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Love, lust, possession, money, social standing, and addiction. Elsa Carlyle is impulsive and a gambler; though loved by her husband Jeff, she's spoiled and selfish, concerned with social standing. Meanwhile, Jeff wants to keep a lid on spending while he completes business deals that could make them rich. One night, on a hunch, she bets and loses big at a casino, then she doubles her problems with more impulsive decisions. Hardy Livingston, a wealthy Casanova just back from the Orient, makes a play for her. Elsa dallies with Hardy, but soon, his insistence and her dire financial affairs seem destined to lead to adultery. Who's the cheat? Written by
One of over 700 Paramount Productions, filmed between 1929 and 1949, which were sold to MCA/Universal in 1958 for television distribution, and have been owned and controlled by Universal ever since. See more »
I love you. I didn't marry you because I thought you could spell or add, but because of who you are.
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Tallulah Bankhead was 29 when she made "The Cheat," in 1931, and she came to film after a successful theatrical career. Thirteen years later, she made Lifeboat and looked as if she had aged 30 years in 13.
Bankhead plays Elsa, the adored wife of Jeffrey (Harvey Stephens). She's a compulsive gambler and winds up owing $10,000 (the equivalent of $140,000 in today's money). A man who is obviously after her, Hardy Livingstone (Irving Pichel) gets her the money, but of course he wants payment -- the only kind of payment acceptable from a woman in precode! This is kind of a wild movie which could have been wilder with better casting. Tallulah's supporting cast just didn't cut it. To play the sadistic Livingstone, I would have preferred someone who had a little more bite to him, and Harvey Stephens is plain vanilla. Someone suggested Robert Montgomery for the husband and Charles Laughton for the lecher. I'm not sure she would have gone as far as she did with someone like Charles Laughton. Maybe Cyril Ritchard? Warren William? Tallulah's acting and glamor makes the film interesting to watch, and you'll love the Chinese costume Livingstone gives her to wear for a benefit.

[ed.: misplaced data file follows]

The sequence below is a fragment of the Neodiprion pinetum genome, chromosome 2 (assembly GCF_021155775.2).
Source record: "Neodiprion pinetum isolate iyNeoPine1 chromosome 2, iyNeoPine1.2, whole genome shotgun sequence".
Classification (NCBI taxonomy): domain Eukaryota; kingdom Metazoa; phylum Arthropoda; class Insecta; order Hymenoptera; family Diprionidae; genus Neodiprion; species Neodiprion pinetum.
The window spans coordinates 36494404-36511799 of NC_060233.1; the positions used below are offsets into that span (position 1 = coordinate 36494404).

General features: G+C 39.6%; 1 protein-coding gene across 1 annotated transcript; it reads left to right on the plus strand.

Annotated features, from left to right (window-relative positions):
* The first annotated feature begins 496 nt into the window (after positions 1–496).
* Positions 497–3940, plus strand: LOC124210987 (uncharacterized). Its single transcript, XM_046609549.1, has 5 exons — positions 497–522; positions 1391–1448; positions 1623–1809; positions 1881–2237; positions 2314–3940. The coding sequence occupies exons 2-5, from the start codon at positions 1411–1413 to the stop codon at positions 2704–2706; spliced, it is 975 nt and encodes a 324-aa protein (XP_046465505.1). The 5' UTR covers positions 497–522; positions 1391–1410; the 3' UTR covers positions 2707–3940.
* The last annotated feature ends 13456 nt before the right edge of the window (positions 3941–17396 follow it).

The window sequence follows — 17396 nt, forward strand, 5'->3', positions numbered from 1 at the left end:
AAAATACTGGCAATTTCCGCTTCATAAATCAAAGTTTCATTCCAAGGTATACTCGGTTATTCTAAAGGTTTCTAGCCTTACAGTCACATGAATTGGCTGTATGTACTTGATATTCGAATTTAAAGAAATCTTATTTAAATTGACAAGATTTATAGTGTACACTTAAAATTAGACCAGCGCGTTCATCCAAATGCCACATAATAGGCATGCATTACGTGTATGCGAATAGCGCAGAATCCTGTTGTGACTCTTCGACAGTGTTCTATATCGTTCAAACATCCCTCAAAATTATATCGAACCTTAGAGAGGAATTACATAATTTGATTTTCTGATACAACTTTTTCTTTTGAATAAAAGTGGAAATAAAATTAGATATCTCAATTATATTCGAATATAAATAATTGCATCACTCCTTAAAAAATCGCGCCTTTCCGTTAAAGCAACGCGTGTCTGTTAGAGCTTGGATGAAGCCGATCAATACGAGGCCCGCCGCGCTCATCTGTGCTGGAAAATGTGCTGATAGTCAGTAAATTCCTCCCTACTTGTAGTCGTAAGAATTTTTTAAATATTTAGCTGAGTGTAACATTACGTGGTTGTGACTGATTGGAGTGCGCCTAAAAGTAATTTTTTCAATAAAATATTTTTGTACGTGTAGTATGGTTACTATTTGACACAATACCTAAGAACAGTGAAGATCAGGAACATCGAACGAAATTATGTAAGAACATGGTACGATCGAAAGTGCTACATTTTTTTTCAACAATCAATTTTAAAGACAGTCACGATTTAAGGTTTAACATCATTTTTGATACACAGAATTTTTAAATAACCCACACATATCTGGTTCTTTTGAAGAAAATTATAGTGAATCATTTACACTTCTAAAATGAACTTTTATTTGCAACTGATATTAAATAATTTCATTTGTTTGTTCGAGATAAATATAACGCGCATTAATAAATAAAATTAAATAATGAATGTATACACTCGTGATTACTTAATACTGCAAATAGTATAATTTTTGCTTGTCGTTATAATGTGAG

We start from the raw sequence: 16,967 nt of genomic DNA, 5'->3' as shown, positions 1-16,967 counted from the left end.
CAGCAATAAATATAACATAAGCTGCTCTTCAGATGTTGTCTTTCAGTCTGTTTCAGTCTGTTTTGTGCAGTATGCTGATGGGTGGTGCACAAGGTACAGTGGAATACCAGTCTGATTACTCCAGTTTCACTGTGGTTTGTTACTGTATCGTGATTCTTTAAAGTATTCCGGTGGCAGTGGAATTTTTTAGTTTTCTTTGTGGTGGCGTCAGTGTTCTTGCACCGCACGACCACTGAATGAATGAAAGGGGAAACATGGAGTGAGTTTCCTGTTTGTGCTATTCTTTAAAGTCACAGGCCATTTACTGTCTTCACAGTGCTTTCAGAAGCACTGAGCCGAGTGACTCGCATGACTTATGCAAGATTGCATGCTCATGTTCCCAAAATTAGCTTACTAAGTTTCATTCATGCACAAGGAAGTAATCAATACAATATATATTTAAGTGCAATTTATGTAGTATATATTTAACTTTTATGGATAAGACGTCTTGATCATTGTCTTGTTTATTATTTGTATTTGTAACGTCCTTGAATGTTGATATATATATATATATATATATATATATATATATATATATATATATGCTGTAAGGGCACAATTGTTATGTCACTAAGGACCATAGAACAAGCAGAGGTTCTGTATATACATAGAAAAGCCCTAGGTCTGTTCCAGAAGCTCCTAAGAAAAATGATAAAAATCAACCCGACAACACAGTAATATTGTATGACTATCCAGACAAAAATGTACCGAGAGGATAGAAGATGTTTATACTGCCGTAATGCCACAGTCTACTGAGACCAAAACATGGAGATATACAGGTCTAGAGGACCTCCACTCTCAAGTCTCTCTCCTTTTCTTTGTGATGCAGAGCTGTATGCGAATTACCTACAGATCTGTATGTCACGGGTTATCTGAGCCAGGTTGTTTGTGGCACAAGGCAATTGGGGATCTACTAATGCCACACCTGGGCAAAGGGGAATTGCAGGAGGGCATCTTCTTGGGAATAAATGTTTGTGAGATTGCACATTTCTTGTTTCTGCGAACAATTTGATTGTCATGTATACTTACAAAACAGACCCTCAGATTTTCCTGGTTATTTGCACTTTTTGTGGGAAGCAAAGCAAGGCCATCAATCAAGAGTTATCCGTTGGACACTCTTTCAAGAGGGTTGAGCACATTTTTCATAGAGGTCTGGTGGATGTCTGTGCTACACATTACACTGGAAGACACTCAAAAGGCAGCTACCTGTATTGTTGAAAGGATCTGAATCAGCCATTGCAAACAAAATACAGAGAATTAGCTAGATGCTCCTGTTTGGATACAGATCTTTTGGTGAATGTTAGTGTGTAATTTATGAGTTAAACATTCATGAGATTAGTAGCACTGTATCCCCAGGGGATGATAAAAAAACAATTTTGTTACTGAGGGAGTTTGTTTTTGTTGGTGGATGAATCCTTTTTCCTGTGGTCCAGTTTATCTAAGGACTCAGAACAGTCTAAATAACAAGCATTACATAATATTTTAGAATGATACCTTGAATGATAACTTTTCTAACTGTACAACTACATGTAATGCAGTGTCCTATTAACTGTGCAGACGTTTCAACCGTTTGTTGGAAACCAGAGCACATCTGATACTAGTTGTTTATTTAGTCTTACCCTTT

This film was directed by the great Broadway director, George Abbott, who died in 1995 at the age of 107. He's the reason, I think, that this film moves so well, unlike many films of this era where people tend to talk more slowly and the action seems to drag as people get used to sound.
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